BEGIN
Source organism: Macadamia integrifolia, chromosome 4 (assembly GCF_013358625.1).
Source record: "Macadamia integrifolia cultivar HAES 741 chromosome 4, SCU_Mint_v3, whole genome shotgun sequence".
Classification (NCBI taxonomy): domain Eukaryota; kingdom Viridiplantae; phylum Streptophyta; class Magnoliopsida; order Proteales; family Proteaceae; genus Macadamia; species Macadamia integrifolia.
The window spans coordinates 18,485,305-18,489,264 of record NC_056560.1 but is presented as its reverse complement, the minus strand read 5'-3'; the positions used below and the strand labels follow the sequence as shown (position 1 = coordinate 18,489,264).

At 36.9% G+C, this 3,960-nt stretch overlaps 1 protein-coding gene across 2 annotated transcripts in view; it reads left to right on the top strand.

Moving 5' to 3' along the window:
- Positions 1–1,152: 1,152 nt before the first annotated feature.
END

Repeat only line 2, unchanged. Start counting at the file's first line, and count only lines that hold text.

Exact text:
Source record: "Macadamia integrifolia cultivar HAES 741 chromosome 4, SCU_Mint_v3, whole genome shotgun sequence".